Liz Ann Sonders isn’t the only one in a reflective mood these days. So is Martin H. Barnes, the long-time Chief Economist of BCA Research, who is retiring after nearly 50 years in the business.
We’ve selectively chosen some sage thoughts, wisdom, and investment advice from Barnes’ farewell report.
Excerpts from Martin H. Barnes’ Perspectives From a Long Career
In practice, most shocks are transitory, even if it is not evident at the time. And I believe that is true of the COVID-19 pandemic.
Even if the virus cannot be eradicated, treatments will improve and we will learn to live with it, just as we live with the common cold and seasonal flu.
There may be a lasting impact on some areas such as increased working from home, but I am skeptical that there will be any major change to the underlying drivers of economic growth.
At most, it may encourage some trends that are already underway. However, the extreme policy response to the crisis will have some important effects and I will return to that later.
The Shift From Globalization
The shift away from globalization is likely to persist for some time. This will support the case for a structural increase in inflation, a development underpinned by other forces.
For example, the pendulum is swinging away from capital back to labour, central banks are setting themselves up to stay too easy for too long and crushing public sector debt burdens will make policymakers more willing to tolerate inflation overshoots.
A structural increase in inflation (albeit nowhere near 1970’s levels) means that investors should expect a further decline in profit margins, higher interest rates and gains in inflation hedges.
This will be a gradual shift with price pressures likely to moderate in the coming year as supply chain disruptions ease.
The high inflation of the 1970s was grim for financial assets with both equities and bonds delivering negative real returns.
Bond investors underestimated the persistence and level of inflation which means they accepted ex-ante negative real yields.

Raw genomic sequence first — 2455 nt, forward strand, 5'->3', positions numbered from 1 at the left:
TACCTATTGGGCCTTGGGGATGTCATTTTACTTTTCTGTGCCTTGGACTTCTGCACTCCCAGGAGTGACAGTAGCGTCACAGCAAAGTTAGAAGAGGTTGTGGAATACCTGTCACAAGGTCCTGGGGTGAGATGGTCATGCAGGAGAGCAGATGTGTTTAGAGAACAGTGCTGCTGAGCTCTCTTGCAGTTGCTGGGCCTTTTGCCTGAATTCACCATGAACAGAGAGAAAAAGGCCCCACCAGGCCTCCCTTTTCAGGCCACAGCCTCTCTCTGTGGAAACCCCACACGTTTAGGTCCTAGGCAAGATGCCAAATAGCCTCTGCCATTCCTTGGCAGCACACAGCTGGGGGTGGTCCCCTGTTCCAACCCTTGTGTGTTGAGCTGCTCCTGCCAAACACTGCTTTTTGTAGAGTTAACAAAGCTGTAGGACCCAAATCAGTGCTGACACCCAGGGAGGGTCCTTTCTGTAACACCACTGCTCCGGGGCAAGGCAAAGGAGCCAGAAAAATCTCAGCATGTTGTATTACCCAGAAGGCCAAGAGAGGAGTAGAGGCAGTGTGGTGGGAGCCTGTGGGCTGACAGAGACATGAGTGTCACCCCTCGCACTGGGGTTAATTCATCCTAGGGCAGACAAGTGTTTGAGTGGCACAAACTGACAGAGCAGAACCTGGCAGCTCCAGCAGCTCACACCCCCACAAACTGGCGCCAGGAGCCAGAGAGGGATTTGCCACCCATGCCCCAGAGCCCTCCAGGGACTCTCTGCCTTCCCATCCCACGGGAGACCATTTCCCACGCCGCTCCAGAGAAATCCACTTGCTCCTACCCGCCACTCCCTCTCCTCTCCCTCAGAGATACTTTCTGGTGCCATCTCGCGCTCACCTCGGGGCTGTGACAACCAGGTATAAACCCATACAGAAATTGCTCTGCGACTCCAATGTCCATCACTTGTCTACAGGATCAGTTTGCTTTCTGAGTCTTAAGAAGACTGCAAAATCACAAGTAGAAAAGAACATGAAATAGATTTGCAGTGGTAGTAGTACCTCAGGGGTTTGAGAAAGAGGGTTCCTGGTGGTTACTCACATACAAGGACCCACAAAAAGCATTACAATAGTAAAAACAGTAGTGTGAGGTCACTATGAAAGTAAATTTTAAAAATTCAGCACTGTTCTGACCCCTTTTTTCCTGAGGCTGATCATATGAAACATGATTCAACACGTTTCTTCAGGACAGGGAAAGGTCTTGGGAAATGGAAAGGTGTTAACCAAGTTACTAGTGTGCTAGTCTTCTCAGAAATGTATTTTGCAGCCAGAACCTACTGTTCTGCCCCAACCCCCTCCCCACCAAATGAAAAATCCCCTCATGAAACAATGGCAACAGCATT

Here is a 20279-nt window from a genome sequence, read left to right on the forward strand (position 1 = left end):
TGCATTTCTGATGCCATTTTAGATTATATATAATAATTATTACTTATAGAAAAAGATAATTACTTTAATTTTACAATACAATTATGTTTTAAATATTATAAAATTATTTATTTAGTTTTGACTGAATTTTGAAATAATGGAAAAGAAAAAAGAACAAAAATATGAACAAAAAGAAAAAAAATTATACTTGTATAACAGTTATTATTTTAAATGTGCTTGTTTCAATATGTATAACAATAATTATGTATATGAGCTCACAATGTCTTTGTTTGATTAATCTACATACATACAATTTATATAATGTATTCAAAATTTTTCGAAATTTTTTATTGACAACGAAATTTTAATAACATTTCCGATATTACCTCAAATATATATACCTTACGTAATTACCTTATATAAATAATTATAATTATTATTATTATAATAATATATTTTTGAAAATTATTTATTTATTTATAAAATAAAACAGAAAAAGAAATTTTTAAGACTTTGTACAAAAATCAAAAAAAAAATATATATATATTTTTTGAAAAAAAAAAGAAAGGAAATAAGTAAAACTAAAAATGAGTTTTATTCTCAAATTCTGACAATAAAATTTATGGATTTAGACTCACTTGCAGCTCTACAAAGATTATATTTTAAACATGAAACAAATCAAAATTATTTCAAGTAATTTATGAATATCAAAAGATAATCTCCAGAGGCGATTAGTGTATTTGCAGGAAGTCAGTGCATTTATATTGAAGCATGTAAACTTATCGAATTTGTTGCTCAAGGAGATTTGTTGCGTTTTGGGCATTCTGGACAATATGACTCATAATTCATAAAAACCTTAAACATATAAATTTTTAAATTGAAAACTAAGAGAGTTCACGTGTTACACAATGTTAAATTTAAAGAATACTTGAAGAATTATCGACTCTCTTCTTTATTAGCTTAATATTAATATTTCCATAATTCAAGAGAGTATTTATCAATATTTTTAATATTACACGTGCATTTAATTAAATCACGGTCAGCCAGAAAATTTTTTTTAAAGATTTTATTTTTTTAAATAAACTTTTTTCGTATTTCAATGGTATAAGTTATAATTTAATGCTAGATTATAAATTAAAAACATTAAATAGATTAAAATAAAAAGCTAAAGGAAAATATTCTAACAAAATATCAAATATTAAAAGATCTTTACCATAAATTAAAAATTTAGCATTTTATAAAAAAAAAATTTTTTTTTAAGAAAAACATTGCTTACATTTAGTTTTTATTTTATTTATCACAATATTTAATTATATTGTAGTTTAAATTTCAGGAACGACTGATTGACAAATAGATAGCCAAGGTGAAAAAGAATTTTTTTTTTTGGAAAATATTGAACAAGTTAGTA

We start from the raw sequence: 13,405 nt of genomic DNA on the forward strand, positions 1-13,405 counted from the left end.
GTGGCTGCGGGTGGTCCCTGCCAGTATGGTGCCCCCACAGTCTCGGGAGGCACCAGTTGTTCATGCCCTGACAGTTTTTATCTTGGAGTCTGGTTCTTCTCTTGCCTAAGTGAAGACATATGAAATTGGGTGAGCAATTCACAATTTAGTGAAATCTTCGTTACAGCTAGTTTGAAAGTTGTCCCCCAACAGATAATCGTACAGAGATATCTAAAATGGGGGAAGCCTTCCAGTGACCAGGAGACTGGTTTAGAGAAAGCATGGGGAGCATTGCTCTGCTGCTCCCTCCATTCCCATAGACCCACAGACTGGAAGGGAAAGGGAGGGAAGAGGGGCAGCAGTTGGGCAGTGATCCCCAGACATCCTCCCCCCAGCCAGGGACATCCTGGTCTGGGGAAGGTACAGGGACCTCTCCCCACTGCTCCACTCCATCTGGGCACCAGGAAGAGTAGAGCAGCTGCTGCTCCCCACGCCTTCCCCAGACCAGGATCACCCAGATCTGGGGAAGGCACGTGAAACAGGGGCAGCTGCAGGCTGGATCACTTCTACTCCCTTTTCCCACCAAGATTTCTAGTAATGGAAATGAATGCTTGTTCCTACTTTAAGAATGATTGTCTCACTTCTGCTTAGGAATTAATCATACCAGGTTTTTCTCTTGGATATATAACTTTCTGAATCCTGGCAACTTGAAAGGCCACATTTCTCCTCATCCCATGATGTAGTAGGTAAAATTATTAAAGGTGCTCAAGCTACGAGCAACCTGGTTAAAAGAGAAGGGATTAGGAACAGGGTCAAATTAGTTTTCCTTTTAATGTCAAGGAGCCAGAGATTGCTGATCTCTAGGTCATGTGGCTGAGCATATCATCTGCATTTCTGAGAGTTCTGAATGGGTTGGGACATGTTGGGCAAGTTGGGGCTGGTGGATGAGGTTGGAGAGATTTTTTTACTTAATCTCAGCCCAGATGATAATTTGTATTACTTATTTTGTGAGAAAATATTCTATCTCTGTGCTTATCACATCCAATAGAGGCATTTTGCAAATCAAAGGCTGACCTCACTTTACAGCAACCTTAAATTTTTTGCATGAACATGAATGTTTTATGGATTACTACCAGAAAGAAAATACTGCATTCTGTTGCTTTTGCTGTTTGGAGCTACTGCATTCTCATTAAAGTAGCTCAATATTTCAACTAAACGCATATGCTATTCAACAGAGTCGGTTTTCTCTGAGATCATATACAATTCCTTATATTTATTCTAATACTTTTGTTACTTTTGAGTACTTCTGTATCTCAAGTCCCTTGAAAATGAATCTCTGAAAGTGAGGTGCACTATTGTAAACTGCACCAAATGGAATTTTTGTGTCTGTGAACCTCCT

On the equity side, higher inflation did tremendous damage to corporate finances because of rising costs and the failure of companies to set aside enough for depreciation.
There is now much more awareness of inflation risks and accounting is better. Thus, inflation will much less damaging to equities than before.
However, we have returned to negative bond yields, largely as a result of policy-imposed financial repression rather than investor complacency. In other words, a new inflation cycle likely will be more damaging to bonds than stocks.
Low Rates Underpin the Bull Market
Inevitably, the surge in government debt has fuelled bearish predictions of looming financial disaster.
However, the same lessons apply regarding private sector excesses: the authorities will go to extreme lengths to prevent financial and economic chaos.
The solution to excessive government debt is not to pursue even greater fiscal stimulus. Instead, the solution will be a mix of financial repression, higher inflation and eventually renewed fiscal discipline.
That will not rule out periodic crises to force necessary policy actions, but investors should not assume that current high levels of government debt will inevitably lead to financial Armageddon.
I apologize if that sounds complacent and I know that our long-standing client Mr. X would take a very different view.
A Shift in the Debt Super-Cycle
Timing the Markets
Timing the markets is as much art as science but I would make the following observations:
- The stance of monetary policy remains the most important factor to consider, despite the less stable relationship between money flows and markets. Current negative real interest rates at a time when the economy is expanding are a powerful incentive to favour risk assets.
- Valuation is poor indicator of near-run trends.
- As Keynes famously noted “the stock market can stay irrational longer than you can remain solvent”.
I remember reading a large tome that reviewed every technical indicator known to man and it concluded that the most reliable one was the humble moving average crossover.
Following a simple rule such as acting when the index crosses its 200-day average will keep you out of the market for the bulk of a bear phase and in for the bulk of a bull run.
Of course, by definition, it will be a bit late and there will be many whipsaws. Currently, the stock market is above its rising 200-day average and investor sentiment is far from a bullish extreme
The bottom line is that there is no magic solution to consistently successful market timing. T
This explains why 86% of US active equity managers underperformed the benchmark index over the past 10 years, according to S&P Dow Jones data.
At BCA, we follow a disciplined comprehensive approach that has served us well over the years, but inevitably we also suffer the occasional wobble.
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